I was talking to some folks interested in facilitating trade of non-monetary assets (power to be specific). I was thinking that Ripple as a platform may be more suited for such trades than Bitcoin. However, when I was researching Ripple today, it seemed to me that their marketing is now almost exclusively focusing on banks.

Is it still possible to issue your own assets on Ripple? Do you need to be a Ripple gateway to do so? Is there another solution to account for self-issued assets in high frequency with an non-fixed group of participants cheaply?

1 Answer 1


It is definitely still possible to issue your own assets. Here is the process:

  1. Create an account on the Ripple network, you will need to get someone to send you enough XRP to perform transactions, $1 worth should easily do it.
  2. Submit a transaction to set the DefaultRipple flag on the account. If you don't do this, people who hold your asset will not be able to send the asset to each other.
  3. Choose a three-character code for your asset like PWR.
  4. Convince other people to set up trust lines to allow them to hold your asset.
  5. To issue your asset to people just use a Payment transaction.

Your asset will have the following characteristics:

  1. Only you can issue it.
  2. Anyone who agrees to hold it by creating an appropriate trust line can receive it.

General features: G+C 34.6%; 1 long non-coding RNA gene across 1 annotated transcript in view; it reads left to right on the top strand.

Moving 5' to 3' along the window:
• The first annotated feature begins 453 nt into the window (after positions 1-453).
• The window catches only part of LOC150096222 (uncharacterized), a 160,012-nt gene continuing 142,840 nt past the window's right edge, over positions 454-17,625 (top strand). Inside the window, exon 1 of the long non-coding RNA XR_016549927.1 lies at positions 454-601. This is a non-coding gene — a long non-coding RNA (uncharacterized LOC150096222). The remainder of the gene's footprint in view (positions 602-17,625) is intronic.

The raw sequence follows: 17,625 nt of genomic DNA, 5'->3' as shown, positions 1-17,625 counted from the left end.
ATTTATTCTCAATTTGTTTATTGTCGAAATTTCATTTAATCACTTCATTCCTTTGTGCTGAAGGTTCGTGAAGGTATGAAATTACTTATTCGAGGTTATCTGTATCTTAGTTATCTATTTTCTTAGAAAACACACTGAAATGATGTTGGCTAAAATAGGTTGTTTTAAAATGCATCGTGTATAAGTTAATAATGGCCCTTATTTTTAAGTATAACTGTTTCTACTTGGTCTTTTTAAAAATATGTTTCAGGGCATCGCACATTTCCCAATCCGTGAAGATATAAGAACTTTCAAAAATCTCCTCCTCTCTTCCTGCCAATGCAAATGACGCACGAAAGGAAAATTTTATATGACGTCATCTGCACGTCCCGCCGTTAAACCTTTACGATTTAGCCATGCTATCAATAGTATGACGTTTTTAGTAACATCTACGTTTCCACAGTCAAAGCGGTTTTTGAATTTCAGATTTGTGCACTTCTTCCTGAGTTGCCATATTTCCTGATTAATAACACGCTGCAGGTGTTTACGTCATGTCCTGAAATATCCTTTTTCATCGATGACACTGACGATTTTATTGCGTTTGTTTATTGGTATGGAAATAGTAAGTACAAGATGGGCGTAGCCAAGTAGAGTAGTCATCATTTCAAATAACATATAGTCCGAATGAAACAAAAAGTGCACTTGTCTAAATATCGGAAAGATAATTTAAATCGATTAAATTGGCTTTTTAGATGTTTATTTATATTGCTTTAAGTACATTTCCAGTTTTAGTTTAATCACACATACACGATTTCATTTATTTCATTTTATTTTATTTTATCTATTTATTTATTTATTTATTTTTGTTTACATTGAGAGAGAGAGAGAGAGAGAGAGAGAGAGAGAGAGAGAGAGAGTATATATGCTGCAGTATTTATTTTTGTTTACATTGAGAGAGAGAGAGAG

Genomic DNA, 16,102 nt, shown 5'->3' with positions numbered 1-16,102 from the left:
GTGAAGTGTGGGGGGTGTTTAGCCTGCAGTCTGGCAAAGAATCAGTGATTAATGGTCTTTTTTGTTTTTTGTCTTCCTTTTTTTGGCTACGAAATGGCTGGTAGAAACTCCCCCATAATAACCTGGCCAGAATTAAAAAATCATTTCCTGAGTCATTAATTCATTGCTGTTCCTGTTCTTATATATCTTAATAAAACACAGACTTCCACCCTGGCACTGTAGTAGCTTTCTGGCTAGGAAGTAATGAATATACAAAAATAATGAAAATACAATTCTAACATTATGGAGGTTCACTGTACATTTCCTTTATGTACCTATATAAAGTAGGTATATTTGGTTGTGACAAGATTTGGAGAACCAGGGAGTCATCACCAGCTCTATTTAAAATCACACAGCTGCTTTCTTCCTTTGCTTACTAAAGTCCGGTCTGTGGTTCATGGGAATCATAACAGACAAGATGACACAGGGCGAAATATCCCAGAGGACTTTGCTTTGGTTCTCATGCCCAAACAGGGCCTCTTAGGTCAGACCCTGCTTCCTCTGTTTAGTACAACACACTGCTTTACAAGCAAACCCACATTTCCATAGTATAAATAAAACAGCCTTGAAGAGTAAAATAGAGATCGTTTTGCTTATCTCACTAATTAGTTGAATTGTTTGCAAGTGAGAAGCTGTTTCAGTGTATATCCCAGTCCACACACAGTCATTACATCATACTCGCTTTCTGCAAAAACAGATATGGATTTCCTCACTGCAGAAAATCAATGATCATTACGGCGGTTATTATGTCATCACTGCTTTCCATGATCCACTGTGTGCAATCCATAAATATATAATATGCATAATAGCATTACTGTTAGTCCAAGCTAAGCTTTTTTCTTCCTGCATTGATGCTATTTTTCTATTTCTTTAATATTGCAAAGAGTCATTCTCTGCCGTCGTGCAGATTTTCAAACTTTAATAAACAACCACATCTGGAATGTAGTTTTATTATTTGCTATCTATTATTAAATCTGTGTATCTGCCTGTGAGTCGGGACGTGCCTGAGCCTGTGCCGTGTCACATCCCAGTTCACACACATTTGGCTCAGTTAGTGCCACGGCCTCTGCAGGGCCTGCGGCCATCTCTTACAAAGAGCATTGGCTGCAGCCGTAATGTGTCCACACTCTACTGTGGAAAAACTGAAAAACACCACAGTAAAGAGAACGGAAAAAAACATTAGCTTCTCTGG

3. People can place offers to trade your asset for any other asset tradeable on the ledger.
  4. Your asset can be used as a source asset or destination asset for payments with automatic pathfinding so long as there are sufficient offers in the ledger.

The question of whether you need to be a Ripple gateway may reflect a misunderstanding about what a gateway actually is. A "gateway" is just a company that offers the service of issuing and redeeming a digital asset on demand. What makes you a gateway is that you bridge some asset outside the ledger to a digital asset on the ledger.

If you do this, you're a gateway. Whether or not this custom asset requires a gateway depends on how you are expecting people to be able to use it.

For example, if you wanted a custom asset that represented gold, you would probably need some way for people to trade the asset for actual gold (or, at least, the current value of that gold). And you would probably need some way for people to get the asset in exchange for actual gold (or, at least, the current value of gold). That would be the gateway's role -- to bridge the digital asset to the external value it's supposed to have.

By contrast, if you want an asset that represented an hour's worth of work, you might not need any gateway at all. You might let anyone issue the asset in exchange for an hour of work with it being redeemable against their own work. This wouldn't require a gateway, but you'd be trusting individual issuers to honor their obligations. (And it wouldn't really be one asset, since Jeff owing you an hour of work would be a slightly different asset from Sarah owing you an hour of work.)

  • And how would one go about doing any of that using the commandline or rpc?
    – Nobody
    Commented Aug 9, 2019 at 13:24
  • Have a look at the TrustSet transactor. That agrees to accept an asset someone else issued. Then you just use Payment transactors to issue the asset. You can hand edit the JSON and use the submit API call to submit the transactions. If you run rippled with -a, you can play with a local test instance. Commented Aug 9, 2019 at 15:10

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